Texas Republicans consider new election laws amid ‘record number’ of challenges

Austin (Nexstar) — As Republican Alexandra Miler disputes her defeat in the November election for a Harris County judge, State Senator Paul Bettencourt (R-Houston) is pushing new election laws to correct what he called “absurd” mistakes in this election .

Betancourt praised the “record number of a dozen or more election complaints filed in Harris County” on Friday. As of 2:00 pm, the county clerk’s electronic filings reflected at least 11 petitions from Republicans challenging their election.

Miler lost to Lina Hidalgo by over 18,000 votes and conceded the next day. Two months later, she joins other Harris County Republican candidates in asking the county to annul the results and declare them winners or call a new election.

“The county did not allow eligible voters to engage in illegal activities or make mistakes that would undermine public confidence in the election results,” Miler argues in his court filing.

Harris County is facing multiple lawsuits alleging that multiple voting locations ran out of ballots on November 8, leading to long lines and “voter suppression.”

The county’s post-election assessment refutes claims by Betancourt and others that “thousands” of voters were turned away due to issues, writing, “Our investigation has not yet revealed how many of these [voting centers] voters had to be turned down due to paper shortages…initial media reports suggested the issue was more serious than what the EAO was able to confirm.”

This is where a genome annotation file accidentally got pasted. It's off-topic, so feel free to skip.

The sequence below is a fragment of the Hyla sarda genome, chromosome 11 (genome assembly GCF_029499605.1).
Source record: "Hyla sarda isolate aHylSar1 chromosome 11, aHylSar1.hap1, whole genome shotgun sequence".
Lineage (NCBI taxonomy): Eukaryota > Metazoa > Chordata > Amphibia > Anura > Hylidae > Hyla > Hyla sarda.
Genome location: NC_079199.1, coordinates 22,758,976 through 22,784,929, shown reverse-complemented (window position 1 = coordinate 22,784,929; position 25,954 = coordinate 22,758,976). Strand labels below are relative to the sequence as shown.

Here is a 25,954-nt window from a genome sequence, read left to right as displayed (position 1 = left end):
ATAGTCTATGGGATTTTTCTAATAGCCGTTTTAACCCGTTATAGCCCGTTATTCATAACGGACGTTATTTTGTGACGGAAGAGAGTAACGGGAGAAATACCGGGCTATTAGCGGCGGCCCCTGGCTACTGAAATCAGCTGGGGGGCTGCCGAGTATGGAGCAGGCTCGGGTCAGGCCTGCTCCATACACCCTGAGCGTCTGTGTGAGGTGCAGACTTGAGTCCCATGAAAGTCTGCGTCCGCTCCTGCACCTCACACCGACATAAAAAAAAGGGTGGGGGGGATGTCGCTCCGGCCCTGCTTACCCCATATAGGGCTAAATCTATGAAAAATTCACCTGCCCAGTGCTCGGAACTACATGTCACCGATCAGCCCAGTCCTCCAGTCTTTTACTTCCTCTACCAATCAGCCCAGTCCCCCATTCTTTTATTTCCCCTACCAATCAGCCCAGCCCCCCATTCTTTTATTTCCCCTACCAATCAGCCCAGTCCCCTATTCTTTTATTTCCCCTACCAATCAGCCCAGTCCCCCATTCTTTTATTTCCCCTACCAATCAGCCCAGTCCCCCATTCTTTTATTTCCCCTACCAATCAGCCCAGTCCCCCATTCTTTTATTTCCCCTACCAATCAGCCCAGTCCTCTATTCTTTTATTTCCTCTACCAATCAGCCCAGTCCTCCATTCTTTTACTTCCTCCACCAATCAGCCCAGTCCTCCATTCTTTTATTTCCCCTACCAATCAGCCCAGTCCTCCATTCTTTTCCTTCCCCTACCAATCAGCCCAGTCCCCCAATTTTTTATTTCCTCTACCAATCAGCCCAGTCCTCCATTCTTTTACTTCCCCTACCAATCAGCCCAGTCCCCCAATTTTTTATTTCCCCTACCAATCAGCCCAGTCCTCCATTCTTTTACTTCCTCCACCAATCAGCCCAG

County Attorney Christian Menefee dismissed the lawsuits, calling them “baseless attempts to cancel the votes of over a million residents.”

“These losing candidates are finally revealing what we all know is the truth – for them, this is not about improving elections or securing our elections, but about playing with our democratic systems,” he said.

But Betancourt said the election will have major legislative implications in the upcoming legislative session.

“Certainly there will be more electoral integrity bills,” he said. “You can’t hold an election in the third largest constituency in the country and not get ballots for dozens of polling stations. This is real voter suppression.”

The senator tentatively filed a bill that would implement the new electoral laws. Senate Bill 220 would appoint some law enforcement officials to lead the election. These new officials will have the power to investigate campaign statements and even bring criminal charges.

Senate Bill 221 would grant the Secretary of State the power to review and reject ballot language for local proposals intended to prevent proposals that are “misleading, inaccurate, or biased.”

“A lot of laws will come out of this,” Betancourt said.

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